Jose Mourinho, rightly, is known as one of the world’s top coaches. His reputation is so well-established that even people who know very little about the game know him, and the variety of leagues he’s succeeded in probably make him THE most obvious name when debating who the world’s best manager is.
But Mourinho is in a slightly unusual position in that those who praise him generally overlook his practical faults. His moral faults are accepted – yes he’s a jerk, yes he oversteps the moral lines every now and then. His Porto team’s delaying tactics looked so well organised it almost definitely can’t have been accidental; occasionally he accuses ambulance drivers of negligence; occasionally he sticks his thumb in someone’s eye. But his practical failings aren’t as widely discussed – his failures to adapt, to change his methods.
Since taking over at Porto, Mourinho has managed four major clubs in four major leagues, winning at least a league title with each, and European titles with two. Even his harshest critic would consider him to be at least a partial success in each job. (Though, for instance, failing to win a European Cup for Real Madrid while alienating large sections of the Spanish football establishment seemingly played a part in Real not objecting to his departure.)
While the styles at each club have been different, they share certain similarities. For instance, in his first spell at Chelsea his side were built around the physique of Drogba, bullying the centre halves and using that muscularity to create space for the wingers and Frank Lampard arriving from deep to exploit. At Real Madrid, there was more of an emphasis on the running of Ronaldo, creating chaos in a different sense.
But his teams share a similarity – building on the importance of a strong, organised defensive structure, and playing on the counter-attack.
For the most part this hasn’t been a hindrance – after all, if you’ve got players like Arjen Robben and Cristiano Ronaldo to run with the ball, and Didier Drogba, Diego Milito and Karim Benzema to cause a bit of trouble up top, counter-attacking’s a pretty strong tactic.
And for all the modern insistence that ‘the right way’ to play is a possession-based, probing game, there are few sights in football more enjoyable than seeing a dynamic team break at pace.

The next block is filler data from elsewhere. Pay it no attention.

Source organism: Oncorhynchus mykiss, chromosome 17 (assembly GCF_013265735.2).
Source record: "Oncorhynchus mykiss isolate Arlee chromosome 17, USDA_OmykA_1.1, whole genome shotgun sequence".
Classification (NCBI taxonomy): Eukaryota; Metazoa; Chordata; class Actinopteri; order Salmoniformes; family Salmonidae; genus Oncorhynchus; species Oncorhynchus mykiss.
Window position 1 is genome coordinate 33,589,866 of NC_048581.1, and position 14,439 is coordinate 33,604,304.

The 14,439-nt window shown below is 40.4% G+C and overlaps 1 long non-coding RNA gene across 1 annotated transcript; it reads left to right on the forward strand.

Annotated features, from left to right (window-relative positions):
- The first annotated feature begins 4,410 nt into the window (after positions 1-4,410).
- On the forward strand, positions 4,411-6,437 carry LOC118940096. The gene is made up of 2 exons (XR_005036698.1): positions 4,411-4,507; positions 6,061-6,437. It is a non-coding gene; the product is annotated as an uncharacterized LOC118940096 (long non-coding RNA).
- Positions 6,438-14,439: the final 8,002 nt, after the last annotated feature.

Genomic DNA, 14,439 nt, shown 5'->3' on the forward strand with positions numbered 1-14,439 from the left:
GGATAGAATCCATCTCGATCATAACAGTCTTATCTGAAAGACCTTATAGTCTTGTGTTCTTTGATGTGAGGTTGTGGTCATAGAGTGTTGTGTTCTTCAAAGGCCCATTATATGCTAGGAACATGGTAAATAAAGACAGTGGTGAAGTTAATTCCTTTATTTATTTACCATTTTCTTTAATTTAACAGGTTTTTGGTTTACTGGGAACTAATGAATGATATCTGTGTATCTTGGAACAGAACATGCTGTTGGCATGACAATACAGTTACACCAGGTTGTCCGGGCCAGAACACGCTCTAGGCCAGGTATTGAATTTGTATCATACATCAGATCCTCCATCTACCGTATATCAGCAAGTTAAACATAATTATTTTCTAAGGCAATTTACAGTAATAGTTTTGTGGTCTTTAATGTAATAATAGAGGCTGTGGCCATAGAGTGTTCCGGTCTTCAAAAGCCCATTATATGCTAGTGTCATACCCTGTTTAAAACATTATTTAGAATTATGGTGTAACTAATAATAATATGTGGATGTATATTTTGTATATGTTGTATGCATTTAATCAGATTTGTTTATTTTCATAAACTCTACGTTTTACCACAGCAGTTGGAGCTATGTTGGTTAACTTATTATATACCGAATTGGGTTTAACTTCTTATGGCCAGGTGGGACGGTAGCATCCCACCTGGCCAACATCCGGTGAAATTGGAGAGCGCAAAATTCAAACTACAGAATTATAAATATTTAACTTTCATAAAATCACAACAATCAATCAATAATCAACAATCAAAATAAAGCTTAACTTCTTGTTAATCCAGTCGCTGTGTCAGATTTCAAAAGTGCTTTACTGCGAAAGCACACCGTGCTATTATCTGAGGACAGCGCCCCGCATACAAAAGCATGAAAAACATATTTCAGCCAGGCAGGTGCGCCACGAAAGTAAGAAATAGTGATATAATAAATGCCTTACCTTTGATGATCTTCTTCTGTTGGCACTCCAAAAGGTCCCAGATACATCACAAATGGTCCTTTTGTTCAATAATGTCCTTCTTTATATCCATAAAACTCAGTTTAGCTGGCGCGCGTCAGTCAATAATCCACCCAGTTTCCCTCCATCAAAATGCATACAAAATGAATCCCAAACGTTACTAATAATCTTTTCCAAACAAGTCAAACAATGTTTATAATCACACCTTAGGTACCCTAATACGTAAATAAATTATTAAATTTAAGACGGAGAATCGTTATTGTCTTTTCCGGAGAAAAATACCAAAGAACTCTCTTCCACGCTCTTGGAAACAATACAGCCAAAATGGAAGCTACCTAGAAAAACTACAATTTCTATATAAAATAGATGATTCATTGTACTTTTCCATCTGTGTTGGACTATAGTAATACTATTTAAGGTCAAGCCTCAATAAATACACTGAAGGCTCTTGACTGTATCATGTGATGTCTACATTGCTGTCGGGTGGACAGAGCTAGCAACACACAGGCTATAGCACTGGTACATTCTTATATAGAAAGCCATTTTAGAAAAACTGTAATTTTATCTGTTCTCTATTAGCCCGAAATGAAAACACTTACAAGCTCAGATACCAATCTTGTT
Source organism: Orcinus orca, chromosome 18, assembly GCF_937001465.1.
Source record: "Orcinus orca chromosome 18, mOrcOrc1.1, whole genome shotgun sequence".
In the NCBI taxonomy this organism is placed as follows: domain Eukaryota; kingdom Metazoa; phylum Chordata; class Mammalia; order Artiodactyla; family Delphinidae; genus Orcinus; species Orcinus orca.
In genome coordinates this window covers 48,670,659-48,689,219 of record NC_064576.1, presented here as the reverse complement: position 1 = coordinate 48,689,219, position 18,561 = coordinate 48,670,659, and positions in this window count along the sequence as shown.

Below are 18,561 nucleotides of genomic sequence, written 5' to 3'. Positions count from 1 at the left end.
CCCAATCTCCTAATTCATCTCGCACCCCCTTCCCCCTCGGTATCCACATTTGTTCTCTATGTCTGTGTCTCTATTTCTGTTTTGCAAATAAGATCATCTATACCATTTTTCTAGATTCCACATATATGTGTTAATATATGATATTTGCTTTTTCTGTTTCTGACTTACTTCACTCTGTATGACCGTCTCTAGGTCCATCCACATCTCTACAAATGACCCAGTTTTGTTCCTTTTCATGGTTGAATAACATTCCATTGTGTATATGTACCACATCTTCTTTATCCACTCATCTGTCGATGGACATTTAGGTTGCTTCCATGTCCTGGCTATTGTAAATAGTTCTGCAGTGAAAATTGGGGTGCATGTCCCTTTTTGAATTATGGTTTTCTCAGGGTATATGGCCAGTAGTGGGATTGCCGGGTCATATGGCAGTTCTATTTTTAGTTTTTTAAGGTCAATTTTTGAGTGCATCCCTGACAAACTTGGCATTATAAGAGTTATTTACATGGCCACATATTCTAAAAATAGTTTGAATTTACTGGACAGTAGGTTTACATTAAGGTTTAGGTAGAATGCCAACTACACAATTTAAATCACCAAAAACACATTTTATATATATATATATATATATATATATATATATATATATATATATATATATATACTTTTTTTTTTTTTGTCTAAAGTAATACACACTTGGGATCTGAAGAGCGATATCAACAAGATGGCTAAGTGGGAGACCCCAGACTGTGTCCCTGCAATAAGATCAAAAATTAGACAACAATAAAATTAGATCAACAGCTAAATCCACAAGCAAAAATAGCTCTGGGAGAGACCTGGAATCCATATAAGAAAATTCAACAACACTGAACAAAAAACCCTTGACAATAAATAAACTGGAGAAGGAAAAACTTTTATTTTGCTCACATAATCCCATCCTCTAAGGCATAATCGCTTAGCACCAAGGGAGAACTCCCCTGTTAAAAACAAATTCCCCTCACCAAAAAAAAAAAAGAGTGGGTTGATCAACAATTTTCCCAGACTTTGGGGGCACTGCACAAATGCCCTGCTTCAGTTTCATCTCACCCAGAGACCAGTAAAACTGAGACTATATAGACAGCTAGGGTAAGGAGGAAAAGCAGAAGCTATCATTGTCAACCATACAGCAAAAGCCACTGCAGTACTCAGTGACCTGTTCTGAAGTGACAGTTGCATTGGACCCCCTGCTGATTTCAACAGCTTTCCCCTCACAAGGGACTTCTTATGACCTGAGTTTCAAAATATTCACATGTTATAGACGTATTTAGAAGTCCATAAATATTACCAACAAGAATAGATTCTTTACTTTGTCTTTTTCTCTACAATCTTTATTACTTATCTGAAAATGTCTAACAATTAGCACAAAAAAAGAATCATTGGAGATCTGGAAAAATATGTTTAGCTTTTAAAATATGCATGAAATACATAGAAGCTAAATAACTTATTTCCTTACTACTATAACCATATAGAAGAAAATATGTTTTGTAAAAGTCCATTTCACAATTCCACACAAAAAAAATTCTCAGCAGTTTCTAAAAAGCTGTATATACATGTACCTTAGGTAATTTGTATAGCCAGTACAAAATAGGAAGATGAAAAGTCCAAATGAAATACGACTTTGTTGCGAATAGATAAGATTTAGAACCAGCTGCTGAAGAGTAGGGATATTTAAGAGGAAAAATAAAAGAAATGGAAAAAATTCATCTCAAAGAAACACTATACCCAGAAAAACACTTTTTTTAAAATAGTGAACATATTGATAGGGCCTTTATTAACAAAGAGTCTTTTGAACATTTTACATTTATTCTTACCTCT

But not every player suits this style.
The lack of playing time given to Juan Mata so far this season has puzzled many, myself included. Fair enough, in the first game of the season he was left on the bench as his team-mates overcame Hull – he’d been away on international duty, and the midweek game against Aston Villa was always going to be a tougher test anyway.
But he was only given an hour against Aston Villa, and didn’t make the field against Manchester United.
Mata’s removal against Everton at the weekend was puzzling. With Everton the lesser of the two teams, and sitting on a single goal lead, there was always a chance of Chelsea pushing them back, so a probing, passing player like Mata would seem a useful asset.
Instead, he was removed, replaced by Oscar on 57 minutes. Only Ramires (4 chances in 90 minutes) and Andre Schurrle (3 chances, replaced at the same time as Mata) created as many chances for team-mates.
Even the very best managers in the world have their weaknesses. Arsene Wenger’s insistence on balancing the books while arguing his young players will definitely come good is much-mocked. Alex Ferguson was long-criticied for his inability to sign a top class central midfielder, while even Pep Guardiola’s lack of Plan B regularly came in for stick.
Mourinho’s major practical failing is a relatively small one, but with suggestions flying around that Juan Mata will leave the club in January, and seemingly fanciful stories saying he’d been offered in a trade for Wayne Rooney before the season started, it’s worthwhile asking if Jose Mourinho knows how to get the best out of one of the top talents in world football.
This article first appeared on SportLobster on Wednesday. Sign up for free to get content like this, and more, sooner!